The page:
As many employers are forced to temporarily lay off employees due to the impact of the coronavirus pandemic, what does that mean for the provision of benefits and pension plans?
Kim Siddall, vice-president and local practice leader at Aon, says eliminating benefits isn’t the route most employers would voluntarily choose, but she acknowledges that where organizations have seen their revenue reduced significantly or stopped completely, these measures are under consideration. “Some employers are extending benefits throughout the layoff period, some for a portion of the benefits period and others are not extending at all. It’s a bit of a mixed bag.”
Legally, under employment standards law across the country, employers aren’t required to continue benefits or pension contributions for employees who have been temporarily laid off, says Marc Rodrigue, partner in the labour, employment and human rights group at Fasken LLP. “Whether as a term of somebody’s contract or the common law, which may be applicable, there may be requirements to continue benefits. But what most employers are focused on right now is, what does the bare minimum statute say?”
One exception is in Ontario where there’s a type of temporary layoff — the longest possible allowed under the Employment Standards Act — that requires one of many conditions to be made, he says. “In one of the conditions that employers can choose from is continuing benefits and, in particular, insurance-type benefits, through a temporary layoff, that allows employers to have a longer layoff, at least under the legislation.”
Another issue that’s being raised in the current climate is around benefits plan co-pays. Siddall notes some provinces allow for a change in cost-sharing arrangements. “Either employers pick up the employee contribution — sometimes with the agreement that the employer will be repaid when things return to normal — or for employees to continue their benefits if they pay for them.”
Rodrigue is also seeing some employers choosing to pay both premiums. “Some employers are looking into whether they can pay employee-side premiums for now and then figure out a way that’s legal to have the employee pay them back when things change.”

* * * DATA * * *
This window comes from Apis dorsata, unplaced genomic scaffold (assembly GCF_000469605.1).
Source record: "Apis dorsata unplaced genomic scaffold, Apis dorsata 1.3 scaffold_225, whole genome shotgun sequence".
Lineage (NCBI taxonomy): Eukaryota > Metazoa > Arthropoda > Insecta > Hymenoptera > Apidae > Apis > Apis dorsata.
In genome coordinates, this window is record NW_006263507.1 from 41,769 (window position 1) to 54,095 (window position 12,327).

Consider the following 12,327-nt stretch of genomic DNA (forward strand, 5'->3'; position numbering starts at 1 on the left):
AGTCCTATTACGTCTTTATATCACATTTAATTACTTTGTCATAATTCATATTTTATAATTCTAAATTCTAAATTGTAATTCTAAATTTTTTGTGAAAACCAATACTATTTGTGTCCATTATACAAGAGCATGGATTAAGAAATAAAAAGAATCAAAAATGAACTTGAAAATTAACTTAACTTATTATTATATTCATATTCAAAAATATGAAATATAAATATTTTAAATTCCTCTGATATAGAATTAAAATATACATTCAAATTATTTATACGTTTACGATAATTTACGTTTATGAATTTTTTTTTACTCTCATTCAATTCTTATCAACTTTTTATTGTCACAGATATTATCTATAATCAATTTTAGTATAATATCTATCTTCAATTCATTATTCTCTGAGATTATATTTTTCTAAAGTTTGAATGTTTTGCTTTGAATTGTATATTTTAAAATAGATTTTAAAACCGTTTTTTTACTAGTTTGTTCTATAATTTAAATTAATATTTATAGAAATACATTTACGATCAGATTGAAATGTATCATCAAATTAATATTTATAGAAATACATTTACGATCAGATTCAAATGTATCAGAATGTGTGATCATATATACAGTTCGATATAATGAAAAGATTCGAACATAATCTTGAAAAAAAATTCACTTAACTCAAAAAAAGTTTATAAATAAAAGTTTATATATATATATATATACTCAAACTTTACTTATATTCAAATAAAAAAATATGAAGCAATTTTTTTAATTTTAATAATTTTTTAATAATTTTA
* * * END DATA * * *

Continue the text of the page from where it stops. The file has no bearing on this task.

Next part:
In the meantime, another way employers can support employees is by extending their life and disability coverage, as well as the employee assistance program, rather than all benefits, says Siddall. “Or [they could] look to implement an employment insurance work-sharing arrangement or set up a supplemental unemployment benefits program.”
Looking to retirement benefits, capital accumulation plan sponsors will have to look to their plan texts since they should cover situations like unpaid leave, temporary leave and short-term disability, says David Morton, senior director and actuary at Willis Towers Watson.
They should also be looking to ensure they’re on the right side of employment standards legislation because some jurisdictions are actively changing the regulations in response to the coronavirus situation, he notes. “Ontario has just added provisions to their employment standards legislation which is protecting unpaid leave in instances of infectious disease, which essentially means that contributions to defined contribution plans would need to continue if the member is at least making the contributions that are required of them.”
In some cases, employers may be using work-sharing programs, where employees can work reduced hours, with employment insurance supplementing their income, says Morton. He urges CAP sponsors to remember that income tax provisions allow them to cover contributions based on a member’s total income, including the portion provided by EI.
“There are ways to get it covered if employers want to. Obviously, if they’re looking at cost containment, they may not be eager to do that, but the messaging that I’m hearing is that just asking people to work reduced hours is enough of a sacrifice for employees. So they want to convey the message to employees that their pension will not be affected by this change.”
Whatever temporary strategy a plan sponsor is implementing, it’s important they provide clear communications and good documentation confirming both the details and that the arrangement is temporary to avoid any misunderstandings and misinterpretations down the road, says Siddall.
Morton agrees, noting all CAP sponsors should be communicating a message of reassurance to their members in the wake of market turmoil caused by the spread of the virus. “Remind people that, historically, markets have rebounded reasonable quickly, in the grand scheme of things. If your perspective is 20 to 60 years, waiting one or two years for recovery is not necessarily the end of the world.”
And, while insurers haven’t announced any measures concerning freezing or deferring employer premiums or pension contributions as a result of coronavirus, the Canadian Life and Health Insurance Association is in regular contact with its members. “We’ve been in touch with our members on a wide range of measures to help Canadians through this unprecedented period,” said the CLHIA in a statement to Benefits Canada. “I expect we will consider and respond to other issues as they are raised in the days and weeks ahead.”